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Iroquois white corn


If you're a prospective graduate student who is interested in working with me in the Society &
Environment (S&E) division of the Environmental Science, Policy, and Management (ESPM)
department, please reach out to me between September and November prior to the application
deadline (first week in December) and explain your research plans, goals for graduate education,
and relevant research and community experience, and how your goal align with my areas of
focus. For more information about applying to the graduate program, visit the ESPM Admissions website.

Courses Currently Being Taught

ESPM235 Indigenous Environmental Studies
This seminar explores the emerging and growing field of Indigenous Environmental Studies,
which centers on Indigenous historical heritages, living intellectual traditions, research
approaches, education practices and political advocacy to investigate topics of resilience, justice,
reconciliation, and how humans can live respectfully within dynamic ecosystems (as described in the work of Kyle Whyte, 2018). We will discuss scholarship by both Indigenous and non-Indigenous scholars around defining and supporting sustainability; what environmental governance has looked like as tribal nations and settler governments have grappled for control over natural resources; issues around developing and utilizing “natural resources” on tribal land; how traditional environmental knowledge (TEK) and Indigenous science can be applied in environmental co-management; the struggle to achieve environmental justice and how Indigenous communities fit into the broader EJ movement; and the broader struggle to protect the waters so vital to the perpetuation of healthy communities. This readings for this course will be drawn primarily from interdisciplinary social science based fields, but this course is intended for any graduate students with interdisciplinary interests and experiences in environmental justice, resource management, and/or Indigenous communities.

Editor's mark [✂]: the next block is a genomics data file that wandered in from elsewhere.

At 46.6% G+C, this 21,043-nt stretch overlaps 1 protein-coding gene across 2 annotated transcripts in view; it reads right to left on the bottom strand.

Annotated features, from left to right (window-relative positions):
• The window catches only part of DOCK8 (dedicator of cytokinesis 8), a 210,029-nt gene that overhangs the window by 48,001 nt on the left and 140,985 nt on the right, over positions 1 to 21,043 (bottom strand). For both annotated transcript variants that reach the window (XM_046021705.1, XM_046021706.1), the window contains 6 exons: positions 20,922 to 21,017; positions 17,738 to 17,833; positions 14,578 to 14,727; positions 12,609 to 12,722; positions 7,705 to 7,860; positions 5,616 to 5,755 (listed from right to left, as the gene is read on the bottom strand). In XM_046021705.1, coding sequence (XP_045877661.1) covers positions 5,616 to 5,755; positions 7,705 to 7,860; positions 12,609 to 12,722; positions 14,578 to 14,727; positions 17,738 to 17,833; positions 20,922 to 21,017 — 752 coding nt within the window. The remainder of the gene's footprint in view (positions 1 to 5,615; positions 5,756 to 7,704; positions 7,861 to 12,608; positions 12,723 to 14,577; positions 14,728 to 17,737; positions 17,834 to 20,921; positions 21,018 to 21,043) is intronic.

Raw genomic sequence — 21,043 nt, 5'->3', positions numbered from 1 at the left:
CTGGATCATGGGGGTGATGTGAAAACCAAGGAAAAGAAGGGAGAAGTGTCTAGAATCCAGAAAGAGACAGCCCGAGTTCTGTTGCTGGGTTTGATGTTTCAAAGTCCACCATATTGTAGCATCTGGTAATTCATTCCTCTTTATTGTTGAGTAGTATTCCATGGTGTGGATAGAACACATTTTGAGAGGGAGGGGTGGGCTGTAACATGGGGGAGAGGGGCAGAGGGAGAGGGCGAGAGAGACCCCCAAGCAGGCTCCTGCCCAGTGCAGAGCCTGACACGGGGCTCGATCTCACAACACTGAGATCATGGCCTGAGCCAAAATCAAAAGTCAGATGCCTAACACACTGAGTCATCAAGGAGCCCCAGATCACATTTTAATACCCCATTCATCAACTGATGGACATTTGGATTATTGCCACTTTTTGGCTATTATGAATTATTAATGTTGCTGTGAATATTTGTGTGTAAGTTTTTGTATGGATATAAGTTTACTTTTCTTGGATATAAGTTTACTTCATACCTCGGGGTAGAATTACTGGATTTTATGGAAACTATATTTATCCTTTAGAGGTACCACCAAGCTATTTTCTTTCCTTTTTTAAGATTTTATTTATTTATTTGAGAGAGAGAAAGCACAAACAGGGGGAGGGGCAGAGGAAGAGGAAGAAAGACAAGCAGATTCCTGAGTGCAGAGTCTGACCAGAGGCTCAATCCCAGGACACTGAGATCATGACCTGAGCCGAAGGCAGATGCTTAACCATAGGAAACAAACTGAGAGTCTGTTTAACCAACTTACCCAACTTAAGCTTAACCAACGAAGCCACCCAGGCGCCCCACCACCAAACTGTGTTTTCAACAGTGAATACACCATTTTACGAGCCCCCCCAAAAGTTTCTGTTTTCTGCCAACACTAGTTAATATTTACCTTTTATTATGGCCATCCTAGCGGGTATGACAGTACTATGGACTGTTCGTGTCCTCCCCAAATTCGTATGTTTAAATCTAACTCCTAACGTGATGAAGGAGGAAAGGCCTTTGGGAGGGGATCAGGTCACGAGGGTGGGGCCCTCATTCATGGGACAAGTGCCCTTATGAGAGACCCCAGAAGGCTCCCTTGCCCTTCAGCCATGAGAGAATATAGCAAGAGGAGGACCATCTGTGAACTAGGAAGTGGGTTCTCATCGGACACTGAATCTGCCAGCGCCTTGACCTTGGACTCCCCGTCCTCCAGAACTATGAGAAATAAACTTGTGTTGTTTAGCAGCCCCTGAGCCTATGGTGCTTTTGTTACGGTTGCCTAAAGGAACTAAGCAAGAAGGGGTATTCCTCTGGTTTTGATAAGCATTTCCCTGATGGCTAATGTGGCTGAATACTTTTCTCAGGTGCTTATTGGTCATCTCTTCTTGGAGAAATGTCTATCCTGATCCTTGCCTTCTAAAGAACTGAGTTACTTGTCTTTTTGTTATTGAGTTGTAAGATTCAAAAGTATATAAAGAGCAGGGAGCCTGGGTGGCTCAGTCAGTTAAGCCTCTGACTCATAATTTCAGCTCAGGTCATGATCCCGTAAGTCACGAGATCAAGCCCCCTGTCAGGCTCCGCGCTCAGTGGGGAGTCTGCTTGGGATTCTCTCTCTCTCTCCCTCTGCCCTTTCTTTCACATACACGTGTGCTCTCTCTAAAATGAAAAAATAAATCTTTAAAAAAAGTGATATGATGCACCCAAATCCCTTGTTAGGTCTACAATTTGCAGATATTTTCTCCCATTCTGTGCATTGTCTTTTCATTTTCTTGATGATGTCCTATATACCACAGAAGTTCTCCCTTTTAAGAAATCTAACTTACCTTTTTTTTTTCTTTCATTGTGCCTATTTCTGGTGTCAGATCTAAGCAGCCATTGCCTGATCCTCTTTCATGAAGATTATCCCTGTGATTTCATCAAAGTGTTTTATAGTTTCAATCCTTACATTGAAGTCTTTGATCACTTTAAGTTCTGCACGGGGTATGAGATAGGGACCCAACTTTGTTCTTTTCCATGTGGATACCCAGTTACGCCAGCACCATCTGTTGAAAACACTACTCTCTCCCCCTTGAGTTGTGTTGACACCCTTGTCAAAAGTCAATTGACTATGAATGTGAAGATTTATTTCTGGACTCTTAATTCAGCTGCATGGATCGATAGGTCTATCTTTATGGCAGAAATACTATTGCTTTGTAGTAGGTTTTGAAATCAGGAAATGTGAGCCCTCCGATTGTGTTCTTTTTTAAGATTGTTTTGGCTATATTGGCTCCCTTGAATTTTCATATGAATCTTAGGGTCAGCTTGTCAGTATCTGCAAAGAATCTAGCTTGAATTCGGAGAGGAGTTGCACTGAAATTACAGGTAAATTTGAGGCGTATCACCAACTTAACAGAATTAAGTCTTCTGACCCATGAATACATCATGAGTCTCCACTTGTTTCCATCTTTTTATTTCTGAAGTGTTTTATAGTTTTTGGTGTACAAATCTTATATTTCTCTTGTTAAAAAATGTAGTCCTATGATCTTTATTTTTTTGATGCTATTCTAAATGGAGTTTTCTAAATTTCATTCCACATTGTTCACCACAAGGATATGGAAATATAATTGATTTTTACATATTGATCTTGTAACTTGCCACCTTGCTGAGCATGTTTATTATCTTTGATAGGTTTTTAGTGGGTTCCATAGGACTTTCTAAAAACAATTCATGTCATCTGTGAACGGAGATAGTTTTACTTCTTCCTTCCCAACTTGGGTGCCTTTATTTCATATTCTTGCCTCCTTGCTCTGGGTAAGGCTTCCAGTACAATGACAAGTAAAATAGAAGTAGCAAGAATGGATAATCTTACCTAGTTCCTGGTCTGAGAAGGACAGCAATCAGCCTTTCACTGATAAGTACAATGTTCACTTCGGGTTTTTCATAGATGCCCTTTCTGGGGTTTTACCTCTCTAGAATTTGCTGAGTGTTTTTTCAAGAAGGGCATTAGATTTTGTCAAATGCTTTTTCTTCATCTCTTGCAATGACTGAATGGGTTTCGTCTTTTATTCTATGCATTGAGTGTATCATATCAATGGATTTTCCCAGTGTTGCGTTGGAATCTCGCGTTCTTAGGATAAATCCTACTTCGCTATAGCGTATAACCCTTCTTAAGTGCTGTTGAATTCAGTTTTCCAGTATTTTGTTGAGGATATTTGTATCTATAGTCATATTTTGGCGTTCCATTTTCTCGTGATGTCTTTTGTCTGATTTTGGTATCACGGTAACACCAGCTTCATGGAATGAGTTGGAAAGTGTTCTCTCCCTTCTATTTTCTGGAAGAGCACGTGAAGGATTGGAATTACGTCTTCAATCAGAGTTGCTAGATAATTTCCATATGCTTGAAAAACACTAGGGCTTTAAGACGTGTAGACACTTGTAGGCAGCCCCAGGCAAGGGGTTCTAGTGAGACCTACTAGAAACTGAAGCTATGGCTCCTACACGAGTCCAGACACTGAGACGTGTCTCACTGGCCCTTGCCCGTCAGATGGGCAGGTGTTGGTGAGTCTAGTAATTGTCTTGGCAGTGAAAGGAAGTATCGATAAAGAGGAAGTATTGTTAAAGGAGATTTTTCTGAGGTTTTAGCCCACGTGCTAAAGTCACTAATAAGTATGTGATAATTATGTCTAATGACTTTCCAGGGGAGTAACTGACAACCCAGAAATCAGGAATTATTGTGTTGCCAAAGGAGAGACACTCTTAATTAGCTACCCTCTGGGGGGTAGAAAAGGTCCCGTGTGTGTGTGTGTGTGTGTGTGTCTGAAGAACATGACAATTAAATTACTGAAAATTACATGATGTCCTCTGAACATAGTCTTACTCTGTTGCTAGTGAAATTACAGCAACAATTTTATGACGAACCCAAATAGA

ESPM150: Treaty Rights and Food Fights: The Native American Food Sovereignty

This course will address how Native American communities are addressing food related
issues—from fighting rising rates of diabetes and obesity stemming from a drastically changed
diet, to preservation of tribal food culture, to defending treaty-ensured hunting, fishing and
gathering rights. Around the Western world “eating local” has become a trend and a call for
action against a globalized food system that pollutes the environment, oppresses small farmers,
and has contributed to chronic illness. In many Native American communities the renewed push
to “eat local” is more often based on reviving traditional food cultures that have been affected by
alienation from the land, and a shift to modern culture. This class explores the disparate health
conditions faced by Native communities, and the efforts by many community groups to address
these health problems through increasing community access to traditional foods, whether by
gardening projects or a revival of hunting and fishing traditions. We will examine the ways in
which Native food movements have converged and diverged from general American local food
movements, and the struggles they often face in reviving treaty-guaranteed food ways.

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